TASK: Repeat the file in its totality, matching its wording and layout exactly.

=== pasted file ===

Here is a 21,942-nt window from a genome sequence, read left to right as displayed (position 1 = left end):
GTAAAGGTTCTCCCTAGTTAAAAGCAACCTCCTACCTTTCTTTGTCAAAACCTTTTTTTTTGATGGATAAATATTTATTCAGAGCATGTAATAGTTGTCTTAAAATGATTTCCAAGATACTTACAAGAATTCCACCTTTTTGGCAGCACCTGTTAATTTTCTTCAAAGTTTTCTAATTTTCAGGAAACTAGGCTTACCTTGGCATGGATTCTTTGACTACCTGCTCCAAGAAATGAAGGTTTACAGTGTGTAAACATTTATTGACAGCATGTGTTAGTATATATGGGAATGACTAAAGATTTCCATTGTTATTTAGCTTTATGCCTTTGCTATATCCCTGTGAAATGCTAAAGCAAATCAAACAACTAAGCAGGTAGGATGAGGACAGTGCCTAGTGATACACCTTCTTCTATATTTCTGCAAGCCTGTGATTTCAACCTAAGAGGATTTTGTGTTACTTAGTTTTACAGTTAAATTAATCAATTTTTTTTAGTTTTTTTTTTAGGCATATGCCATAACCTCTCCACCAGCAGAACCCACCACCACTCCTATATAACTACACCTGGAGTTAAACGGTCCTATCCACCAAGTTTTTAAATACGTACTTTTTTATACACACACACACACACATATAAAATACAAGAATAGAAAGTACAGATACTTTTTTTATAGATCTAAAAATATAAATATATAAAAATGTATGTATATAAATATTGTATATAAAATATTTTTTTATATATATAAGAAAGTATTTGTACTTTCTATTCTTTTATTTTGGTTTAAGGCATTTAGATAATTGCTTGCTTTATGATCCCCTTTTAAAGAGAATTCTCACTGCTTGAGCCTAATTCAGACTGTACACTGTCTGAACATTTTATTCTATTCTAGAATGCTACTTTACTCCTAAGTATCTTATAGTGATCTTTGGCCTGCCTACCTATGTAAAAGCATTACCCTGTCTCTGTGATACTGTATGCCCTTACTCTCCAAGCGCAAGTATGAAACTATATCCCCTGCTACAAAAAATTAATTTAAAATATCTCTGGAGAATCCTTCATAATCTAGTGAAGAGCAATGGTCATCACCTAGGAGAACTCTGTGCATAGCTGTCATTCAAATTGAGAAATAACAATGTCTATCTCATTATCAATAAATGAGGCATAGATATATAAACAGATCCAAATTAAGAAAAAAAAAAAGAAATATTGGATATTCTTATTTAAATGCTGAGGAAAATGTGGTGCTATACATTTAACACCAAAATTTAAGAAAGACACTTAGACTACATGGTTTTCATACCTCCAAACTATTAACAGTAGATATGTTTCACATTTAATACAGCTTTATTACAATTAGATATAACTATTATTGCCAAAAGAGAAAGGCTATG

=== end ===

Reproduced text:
Here is a 21,942-nt window from a genome sequence, read left to right as displayed (position 1 = left end):
GTAAAGGTTCTCCCTAGTTAAAAGCAACCTCCTACCTTTCTTTGTCAAAACCTTTTTTTTTGATGGATAAATATTTATTCAGAGCATGTAATAGTTGTCTTAAAATGATTTCCAAGATACTTACAAGAATTCCACCTTTTTGGCAGCACCTGTTAATTTTCTTCAAAGTTTTCTAATTTTCAGGAAACTAGGCTTACCTTGGCATGGATTCTTTGACTACCTGCTCCAAGAAATGAAGGTTTACAGTGTGTAAACATTTATTGACAGCATGTGTTAGTATATATGGGAATGACTAAAGATTTCCATTGTTATTTAGCTTTATGCCTTTGCTATATCCCTGTGAAATGCTAAAGCAAATCAAACAACTAAGCAGGTAGGATGAGGACAGTGCCTAGTGATACACCTTCTTCTATATTTCTGCAAGCCTGTGATTTCAACCTAAGAGGATTTTGTGTTACTTAGTTTTACAGTTAAATTAATCAATTTTTTTTAGTTTTTTTTTTAGGCATATGCCATAACCTCTCCACCAGCAGAACCCACCACCACTCCTATATAACTACACCTGGAGTTAAACGGTCCTATCCACCAAGTTTTTAAATACGTACTTTTTTATACACACACACACACACATATAAAATACAAGAATAGAAAGTACAGATACTTTTTTTATAGATCTAAAAATATAAATATATAAAAATGTATGTATATAAATATTGTATATAAAATATTTTTTTATATATATAAGAAAGTATTTGTACTTTCTATTCTTTTATTTTGGTTTAAGGCATTTAGATAATTGCTTGCTTTATGATCCCCTTTTAAAGAGAATTCTCACTGCTTGAGCCTAATTCAGACTGTACACTGTCTGAACATTTTATTCTATTCTAGAATGCTACTTTACTCCTAAGTATCTTATAGTGATCTTTGGCCTGCCTACCTATGTAAAAGCATTACCCTGTCTCTGTGATACTGTATGCCCTTACTCTCCAAGCGCAAGTATGAAACTATATCCCCTGCTACAAAAAATTAATTTAAAATATCTCTGGAGAATCCTTCATAATCTAGTGAAGAGCAATGGTCATCACCTAGGAGAACTCTGTGCATAGCTGTCATTCAAATTGAGAAATAACAATGTCTATCTCATTATCAATAAATGAGGCATAGATATATAAACAGATCCAAATTAAGAAAAAAAAAAAGAAATATTGGATATTCTTATTTAAATGCTGAGGAAAATGTGGTGCTATACATTTAACACCAAAATTTAAGAAAGACACTTAGACTACATGGTTTTCATACCTCCAAACTATTAACAGTAGATATGTTTCACATTTAATACAGCTTTATTACAATTAGATATAACTATTATTGCCAAAAGAGAAAGGCTATG